Knowledge base

What Does a Workcover Claim Cover in Queensland?

Worker’s Compensation Insurance is an accident insurance for work-related injuries and will pay compensation to employees who are injured at work. WorkCover Queensland is the primary provider of this insurance in Queensland. We've provided some plain English answers on what Workcover covers below.

Injured? Get expert advice now: Smith's are Queensland's only 100% risk-free injury compensation lawyers. Insist on our 'No Win. No Fee. No Catch' ® promise. Check your rights with no risk or obligations now and talk direct to our Principal lawyer, Greg Smith. Call 1800 266 801 OR  check if you can claim

What injuries does workers’ compensation cover?

Broken leg WorkCover compensation coverage

WorkCover insurance covers a broad range of injuries including:

1. Physical injuries

Common physical injuries include back strains, other muscular strains, fractured bones, soft tissue damage, burns, cuts and wounds.

2. Psychiatric or psychological injuries (PPI)

Psychiatric or psychological conditions, such as anxiety disorders may be covered by WorkCover as long as they are caused by employment.

A PPI may be caused by excessive fatigue, bullying, work pressure or stress, violence, poor working conditions or a traumatic event.

  • other circumstances in your life were a significant contributing factor;
  • the injury arises out of reasonable management action taken by your employer such as a decision not to promote you or grant you requested leave or working conditions, demotion, discipline, retrenchment or dismissal;
  • the injury arises because of some action taken by your employer or insurer in relation to your worker’s compensation claim.
The impact of psychiatric injuries

When deciding a psychiatric or psychological injury claim, WorkCover will discuss the events that gave rise to the injury with you, your treating doctors and your employers.

3. Injuries occurring over a period of time

WorkCover also covers injuries that do not occur because of one particular event. Injuries such as industrial deafness or repetitive strain injury that result from exposure to certain conditions over a period of time, are also covered.

4. Late onset injuries

This includes injuries that only surface or are able to be identified a long time after they were caused. For example, prolonged exposure to certain chemicals may result in an employee contracting a disease which only manifests many years later. WorkCover will cover such an injury even though the worker didn’t make a claim at the time the injury was being caused.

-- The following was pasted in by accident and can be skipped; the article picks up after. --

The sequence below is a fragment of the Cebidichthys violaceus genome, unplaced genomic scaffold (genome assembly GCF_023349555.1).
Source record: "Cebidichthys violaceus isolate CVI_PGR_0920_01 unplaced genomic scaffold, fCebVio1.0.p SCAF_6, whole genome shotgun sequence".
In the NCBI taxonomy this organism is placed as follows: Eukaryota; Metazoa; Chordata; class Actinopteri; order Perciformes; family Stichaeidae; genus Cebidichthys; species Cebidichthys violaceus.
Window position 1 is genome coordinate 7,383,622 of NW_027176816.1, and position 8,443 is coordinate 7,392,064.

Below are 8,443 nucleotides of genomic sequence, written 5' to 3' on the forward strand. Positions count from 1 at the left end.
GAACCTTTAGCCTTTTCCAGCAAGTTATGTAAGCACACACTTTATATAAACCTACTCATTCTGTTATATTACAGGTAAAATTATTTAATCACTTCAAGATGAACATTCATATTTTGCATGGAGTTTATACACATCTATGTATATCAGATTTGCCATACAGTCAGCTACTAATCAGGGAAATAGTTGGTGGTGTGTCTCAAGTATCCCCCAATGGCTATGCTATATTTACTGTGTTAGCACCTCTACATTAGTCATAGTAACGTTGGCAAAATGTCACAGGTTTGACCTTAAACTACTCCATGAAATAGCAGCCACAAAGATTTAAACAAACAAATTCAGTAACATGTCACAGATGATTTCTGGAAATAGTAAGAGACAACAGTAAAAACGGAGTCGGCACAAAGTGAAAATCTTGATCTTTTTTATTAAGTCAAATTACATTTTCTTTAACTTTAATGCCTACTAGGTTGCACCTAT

5. Aggravations of pre-existing conditions

WorkCover covers injuries that are aggravations of a pre-existing condition whether or not the pre-existing condition resulted from a work-related injury. For example, if a worker has a pre-existing back strain and he does further damage by lifting something at work it may be considered an aggravation of a pre-existing condition. An aggravated injury can be the subject of a new claim in its own right. However, WorkCover will only pay for the treatment and costs associated with the aggravation, not the original injury.

Pre-existing knee injury

In some circumstances however, WorkCover may reopen an initial claim if a worker experiences ongoing symptoms after returning to work from a workplace injury.

6. Death from a work-related injury or disease

If a person dies as a result of a work-related injury or disease, their family may make a WorkCover claim on their behalf.

Since not every case is the same, WorkCover will examine your particular case and make a personal decision on whether your injury is covered based on the circumstances.

Check your rights with no risk or obligations. Talk to our expert team of personal injury lawyers based in Brisbane, Gold Coast, and Sunshine Coast, and assert your rights to claim.

What benefits does WorkCover pay for a statutory claim?

When you make a statutory claim  that is accepted, WorkCover will pay a range of benefits including:

1. Weekly compensation for lost wages for the time you cannot work

Weekly WorkCover compensation

This may be up to 85% of your average pre-accident declarable income (what you would declare to the Tax Office). It is paid directly into your bank account by WorkCover like your salary. This compensation table can be used as a guide.

2. Medical and rehabilitation expenses

WorkCover will pay for your medical and rehabilitation costs such as:

  • medical appointments with a registered health professional (e.g. a doctor, dentist, physiotherapist)